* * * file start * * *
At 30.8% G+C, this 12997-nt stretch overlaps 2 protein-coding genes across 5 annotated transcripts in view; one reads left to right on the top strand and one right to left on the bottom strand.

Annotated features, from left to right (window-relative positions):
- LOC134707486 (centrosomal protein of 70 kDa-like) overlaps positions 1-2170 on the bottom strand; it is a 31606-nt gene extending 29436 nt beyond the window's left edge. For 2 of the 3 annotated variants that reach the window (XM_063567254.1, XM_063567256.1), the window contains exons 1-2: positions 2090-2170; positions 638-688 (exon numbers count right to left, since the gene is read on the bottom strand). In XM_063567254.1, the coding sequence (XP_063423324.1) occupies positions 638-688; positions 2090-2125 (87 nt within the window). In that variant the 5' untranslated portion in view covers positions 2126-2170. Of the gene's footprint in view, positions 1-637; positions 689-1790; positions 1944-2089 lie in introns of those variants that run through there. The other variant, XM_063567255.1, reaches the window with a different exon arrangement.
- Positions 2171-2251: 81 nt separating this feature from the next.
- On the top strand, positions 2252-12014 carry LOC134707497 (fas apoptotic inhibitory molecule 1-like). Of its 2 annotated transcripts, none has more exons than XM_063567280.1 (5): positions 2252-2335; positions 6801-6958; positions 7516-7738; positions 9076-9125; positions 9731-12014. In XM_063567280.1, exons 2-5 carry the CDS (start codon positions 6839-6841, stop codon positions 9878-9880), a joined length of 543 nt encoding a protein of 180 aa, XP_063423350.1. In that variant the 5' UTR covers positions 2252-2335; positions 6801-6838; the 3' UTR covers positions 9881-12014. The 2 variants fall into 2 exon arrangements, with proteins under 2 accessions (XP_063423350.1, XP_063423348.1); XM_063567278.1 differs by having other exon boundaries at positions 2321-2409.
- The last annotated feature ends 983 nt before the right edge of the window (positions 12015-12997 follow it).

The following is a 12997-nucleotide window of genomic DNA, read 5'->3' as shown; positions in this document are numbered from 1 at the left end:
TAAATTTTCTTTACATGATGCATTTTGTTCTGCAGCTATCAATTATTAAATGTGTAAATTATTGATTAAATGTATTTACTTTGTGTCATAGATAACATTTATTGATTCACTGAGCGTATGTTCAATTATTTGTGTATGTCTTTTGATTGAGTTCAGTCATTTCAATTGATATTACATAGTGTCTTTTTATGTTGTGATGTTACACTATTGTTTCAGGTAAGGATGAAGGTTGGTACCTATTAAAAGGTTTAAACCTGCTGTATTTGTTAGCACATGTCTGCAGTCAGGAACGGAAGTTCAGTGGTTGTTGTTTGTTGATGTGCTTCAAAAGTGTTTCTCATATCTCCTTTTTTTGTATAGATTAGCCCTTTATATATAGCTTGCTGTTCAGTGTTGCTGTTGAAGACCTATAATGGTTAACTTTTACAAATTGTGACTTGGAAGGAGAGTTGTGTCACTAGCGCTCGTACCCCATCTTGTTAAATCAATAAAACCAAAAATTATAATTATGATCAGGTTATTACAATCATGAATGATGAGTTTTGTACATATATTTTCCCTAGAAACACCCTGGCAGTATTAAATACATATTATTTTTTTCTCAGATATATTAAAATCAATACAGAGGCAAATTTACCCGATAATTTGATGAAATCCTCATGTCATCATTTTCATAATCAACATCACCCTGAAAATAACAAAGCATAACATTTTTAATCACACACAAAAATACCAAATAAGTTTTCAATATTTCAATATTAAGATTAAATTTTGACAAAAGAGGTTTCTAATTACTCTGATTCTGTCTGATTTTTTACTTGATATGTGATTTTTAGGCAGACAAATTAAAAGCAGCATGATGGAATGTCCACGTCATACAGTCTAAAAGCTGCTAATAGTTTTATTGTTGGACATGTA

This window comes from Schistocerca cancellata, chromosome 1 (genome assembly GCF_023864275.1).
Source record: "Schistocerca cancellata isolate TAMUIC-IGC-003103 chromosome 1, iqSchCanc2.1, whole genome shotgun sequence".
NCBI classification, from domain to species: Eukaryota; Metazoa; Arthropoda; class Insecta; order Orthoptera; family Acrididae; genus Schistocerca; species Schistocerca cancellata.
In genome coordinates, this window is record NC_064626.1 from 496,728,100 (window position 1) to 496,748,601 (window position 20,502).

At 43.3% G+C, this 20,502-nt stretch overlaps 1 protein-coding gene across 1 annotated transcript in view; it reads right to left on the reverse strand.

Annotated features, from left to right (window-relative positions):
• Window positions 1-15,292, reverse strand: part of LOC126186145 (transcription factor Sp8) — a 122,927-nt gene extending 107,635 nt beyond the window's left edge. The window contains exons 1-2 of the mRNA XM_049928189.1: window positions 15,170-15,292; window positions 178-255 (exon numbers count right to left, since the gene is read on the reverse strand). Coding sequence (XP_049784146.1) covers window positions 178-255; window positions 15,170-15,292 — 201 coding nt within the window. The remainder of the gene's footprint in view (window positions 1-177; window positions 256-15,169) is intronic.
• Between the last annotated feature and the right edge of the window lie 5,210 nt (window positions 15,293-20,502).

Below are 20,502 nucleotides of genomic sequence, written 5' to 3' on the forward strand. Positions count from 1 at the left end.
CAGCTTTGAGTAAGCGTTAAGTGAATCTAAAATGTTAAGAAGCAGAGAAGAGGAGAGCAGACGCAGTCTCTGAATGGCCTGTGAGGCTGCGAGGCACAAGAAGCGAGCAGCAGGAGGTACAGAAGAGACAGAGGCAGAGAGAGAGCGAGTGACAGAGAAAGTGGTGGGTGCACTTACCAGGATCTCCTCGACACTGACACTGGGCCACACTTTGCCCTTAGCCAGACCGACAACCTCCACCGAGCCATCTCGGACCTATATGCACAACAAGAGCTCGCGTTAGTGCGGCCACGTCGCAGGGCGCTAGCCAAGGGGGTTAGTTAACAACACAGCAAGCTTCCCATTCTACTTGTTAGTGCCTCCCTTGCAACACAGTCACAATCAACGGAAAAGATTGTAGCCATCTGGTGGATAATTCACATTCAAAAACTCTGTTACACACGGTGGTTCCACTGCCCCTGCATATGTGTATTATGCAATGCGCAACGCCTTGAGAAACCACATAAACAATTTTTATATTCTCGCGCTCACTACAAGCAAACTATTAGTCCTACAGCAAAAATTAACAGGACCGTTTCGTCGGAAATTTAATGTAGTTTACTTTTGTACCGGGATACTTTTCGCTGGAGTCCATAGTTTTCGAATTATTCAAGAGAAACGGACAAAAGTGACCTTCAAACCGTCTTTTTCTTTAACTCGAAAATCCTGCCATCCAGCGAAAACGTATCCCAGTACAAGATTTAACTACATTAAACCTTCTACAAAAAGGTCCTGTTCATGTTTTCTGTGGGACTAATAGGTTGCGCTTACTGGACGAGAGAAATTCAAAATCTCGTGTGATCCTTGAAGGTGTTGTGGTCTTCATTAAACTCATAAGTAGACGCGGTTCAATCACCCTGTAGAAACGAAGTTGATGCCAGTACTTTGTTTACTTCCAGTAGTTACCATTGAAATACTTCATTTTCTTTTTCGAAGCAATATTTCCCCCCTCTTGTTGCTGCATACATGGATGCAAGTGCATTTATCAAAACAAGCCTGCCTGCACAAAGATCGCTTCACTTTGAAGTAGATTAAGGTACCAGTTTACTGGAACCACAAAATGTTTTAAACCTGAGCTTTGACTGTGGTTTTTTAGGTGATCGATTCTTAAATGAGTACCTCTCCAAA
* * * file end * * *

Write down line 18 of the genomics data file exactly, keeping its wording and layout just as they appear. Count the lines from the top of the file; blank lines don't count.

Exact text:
CAGCTTTGAGTAAGCGTTAAGTGAATCTAAAATGTTAAGAAGCAGAGAAGAGGAGAGCAGACGCAGTCTCTGAATGGCCTGTGAGGCTGCGAGGCACAAGAAGCGAGCAGCAGGAGGTACAGAAGAGACAGAGGCAGAGAGAGAGCGAGTGACAGAGAAAGTGGTGGGTGCACTTACCAGGATCTCCTCGACACTGACACTGGGCCACACTTTGCCCTTAGCCAGACCGACAACCTCCACCGAGCCATCTCGGACCTATATGCACAACAAGAGCTCGCGTTAGTGCGGCCACGTCGCAGGGCGCTAGCCAAGGGGGTTAGTTAACAACACAGCAAGCTTCCCATTCTACTTGTTAGTGCCTCCCTTGCAACACAGTCACAATCAACGGAAAAGATTGTAGCCATCTGGTGGATAATTCACATTCAAAAACTCTGTTACACACGGTGGTTCCACTGCCCCTGCATATGTGTATTATGCAATGCGCAACGCCTTGAGAAACCACATAAACAATTTTTATATTCTCGCGCTCACTACAAGCAAACTATTAGTCCTACAGCAAAAATTAACAGGACCGTTTCGTCGGAAATTTAATGTAGTTTACTTTTGTACCGGGATACTTTTCGCTGGAGTCCATAGTTTTCGAATTATTCAAGAGAAACGGACAAAAGTGACCTTCAAACCGTCTTTTTCTTTAACTCGAAAATCCTGCCATCCAGCGAAAACGTATCCCAGTACAAGATTTAACTACATTAAACCTTCTACAAAAAGGTCCTGTTCATGTTTTCTGTGGGACTAATAGGTTGCGCTTACTGGACGAGAGAAATTCAAAATCTCGTGTGATCCTTGAAGGTGTTGTGGTCTTCATTAAACTCATAAGTAGACGCGGTTCAATCACCCTGTAGAAACGAAGTTGATGCCAGTACTTTGTTTACTTCCAGTAGTTACCATTGAAATACTTCATTTTCTTTTTCGAAGCAATATTTCCCCCCTCTTGTTGCTGCATACATGGATGCAAGTGCATTTATCAAAACAAGCCTGCCTGCACAAAGATCGCTTCACTTTGAAGTAGATTAAGGTACCAGTTTACTGGAACCACAAAATGTTTTAAACCTGAGCTTTGACTGTGGTTTTTTAGGTGATCGATTCTTAAATGAGTACCTCTCCAAA